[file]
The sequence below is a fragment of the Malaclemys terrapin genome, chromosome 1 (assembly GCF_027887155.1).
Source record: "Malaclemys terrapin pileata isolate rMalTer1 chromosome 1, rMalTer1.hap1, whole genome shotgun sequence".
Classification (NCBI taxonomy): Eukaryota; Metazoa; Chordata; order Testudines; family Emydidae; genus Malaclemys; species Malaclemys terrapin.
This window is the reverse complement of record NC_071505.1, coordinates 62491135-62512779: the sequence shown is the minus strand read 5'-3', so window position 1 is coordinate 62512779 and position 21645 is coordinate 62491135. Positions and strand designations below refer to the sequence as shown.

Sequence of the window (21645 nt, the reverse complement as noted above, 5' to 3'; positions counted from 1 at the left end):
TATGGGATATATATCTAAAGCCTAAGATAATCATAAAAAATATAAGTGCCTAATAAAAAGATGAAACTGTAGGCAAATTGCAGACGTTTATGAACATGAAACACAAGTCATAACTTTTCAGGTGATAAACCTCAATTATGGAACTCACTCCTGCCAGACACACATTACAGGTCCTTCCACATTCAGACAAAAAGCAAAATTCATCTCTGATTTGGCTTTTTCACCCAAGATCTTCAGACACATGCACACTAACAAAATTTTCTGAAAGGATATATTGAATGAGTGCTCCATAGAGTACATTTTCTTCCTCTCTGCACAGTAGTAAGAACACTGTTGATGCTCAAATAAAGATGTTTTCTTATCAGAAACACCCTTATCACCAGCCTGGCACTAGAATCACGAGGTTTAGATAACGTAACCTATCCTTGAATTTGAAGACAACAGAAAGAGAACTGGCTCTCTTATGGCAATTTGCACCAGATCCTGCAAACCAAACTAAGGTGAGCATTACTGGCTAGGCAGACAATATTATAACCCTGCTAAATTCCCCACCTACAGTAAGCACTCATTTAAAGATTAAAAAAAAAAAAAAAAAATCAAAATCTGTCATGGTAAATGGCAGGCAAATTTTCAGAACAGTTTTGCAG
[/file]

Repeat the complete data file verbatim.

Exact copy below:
The sequence below is a fragment of the Malaclemys terrapin genome, chromosome 1 (assembly GCF_027887155.1).
Source record: "Malaclemys terrapin pileata isolate rMalTer1 chromosome 1, rMalTer1.hap1, whole genome shotgun sequence".
Classification (NCBI taxonomy): Eukaryota; Metazoa; Chordata; order Testudines; family Emydidae; genus Malaclemys; species Malaclemys terrapin.
This window is the reverse complement of record NC_071505.1, coordinates 62491135-62512779: the sequence shown is the minus strand read 5'-3', so window position 1 is coordinate 62512779 and position 21645 is coordinate 62491135. Positions and strand designations below refer to the sequence as shown.

Sequence of the window (21645 nt, the reverse complement as noted above, 5' to 3'; positions counted from 1 at the left end):
TATGGGATATATATCTAAAGCCTAAGATAATCATAAAAAATATAAGTGCCTAATAAAAAGATGAAACTGTAGGCAAATTGCAGACGTTTATGAACATGAAACACAAGTCATAACTTTTCAGGTGATAAACCTCAATTATGGAACTCACTCCTGCCAGACACACATTACAGGTCCTTCCACATTCAGACAAAAAGCAAAATTCATCTCTGATTTGGCTTTTTCACCCAAGATCTTCAGACACATGCACACTAACAAAATTTTCTGAAAGGATATATTGAATGAGTGCTCCATAGAGTACATTTTCTTCCTCTCTGCACAGTAGTAAGAACACTGTTGATGCTCAAATAAAGATGTTTTCTTATCAGAAACACCCTTATCACCAGCCTGGCACTAGAATCACGAGGTTTAGATAACGTAACCTATCCTTGAATTTGAAGACAACAGAAAGAGAACTGGCTCTCTTATGGCAATTTGCACCAGATCCTGCAAACCAAACTAAGGTGAGCATTACTGGCTAGGCAGACAATATTATAACCCTGCTAAATTCCCCACCTACAGTAAGCACTCATTTAAAGATTAAAAAAAAAAAAAAAAAATCAAAATCTGTCATGGTAAATGGCAGGCAAATTTTCAGAACAGTTTTGCAG